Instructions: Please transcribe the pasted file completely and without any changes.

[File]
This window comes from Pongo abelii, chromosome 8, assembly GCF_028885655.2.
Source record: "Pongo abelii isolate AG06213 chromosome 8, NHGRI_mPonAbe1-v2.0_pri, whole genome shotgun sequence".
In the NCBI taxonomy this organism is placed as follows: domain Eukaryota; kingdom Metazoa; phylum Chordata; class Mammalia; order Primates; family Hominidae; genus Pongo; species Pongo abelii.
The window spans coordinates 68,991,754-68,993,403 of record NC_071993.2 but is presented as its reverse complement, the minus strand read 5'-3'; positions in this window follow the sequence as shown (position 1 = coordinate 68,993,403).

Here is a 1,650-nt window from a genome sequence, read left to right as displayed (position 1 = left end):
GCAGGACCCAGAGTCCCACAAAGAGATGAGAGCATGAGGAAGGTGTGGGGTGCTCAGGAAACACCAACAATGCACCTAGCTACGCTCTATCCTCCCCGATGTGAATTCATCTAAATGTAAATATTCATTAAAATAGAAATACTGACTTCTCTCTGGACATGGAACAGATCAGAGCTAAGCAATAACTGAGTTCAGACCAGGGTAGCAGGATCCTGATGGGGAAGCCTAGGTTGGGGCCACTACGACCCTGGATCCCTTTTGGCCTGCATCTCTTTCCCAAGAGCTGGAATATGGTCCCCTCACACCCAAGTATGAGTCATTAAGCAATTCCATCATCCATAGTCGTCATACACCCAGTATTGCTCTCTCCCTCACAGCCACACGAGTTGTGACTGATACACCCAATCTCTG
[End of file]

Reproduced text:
This window comes from Pongo abelii, chromosome 8, assembly GCF_028885655.2.
Source record: "Pongo abelii isolate AG06213 chromosome 8, NHGRI_mPonAbe1-v2.0_pri, whole genome shotgun sequence".
In the NCBI taxonomy this organism is placed as follows: domain Eukaryota; kingdom Metazoa; phylum Chordata; class Mammalia; order Primates; family Hominidae; genus Pongo; species Pongo abelii.
The window spans coordinates 68,991,754-68,993,403 of record NC_071993.2 but is presented as its reverse complement, the minus strand read 5'-3'; positions in this window follow the sequence as shown (position 1 = coordinate 68,993,403).

Here is a 1,650-nt window from a genome sequence, read left to right as displayed (position 1 = left end):
GCAGGACCCAGAGTCCCACAAAGAGATGAGAGCATGAGGAAGGTGTGGGGTGCTCAGGAAACACCAACAATGCACCTAGCTACGCTCTATCCTCCCCGATGTGAATTCATCTAAATGTAAATATTCATTAAAATAGAAATACTGACTTCTCTCTGGACATGGAACAGATCAGAGCTAAGCAATAACTGAGTTCAGACCAGGGTAGCAGGATCCTGATGGGGAAGCCTAGGTTGGGGCCACTACGACCCTGGATCCCTTTTGGCCTGCATCTCTTTCCCAAGAGCTGGAATATGGTCCCCTCACACCCAAGTATGAGTCATTAAGCAATTCCATCATCCATAGTCGTCATACACCCAGTATTGCTCTCTCCCTCACAGCCACACGAGTTGTGACTGATACACCCAATCTCTG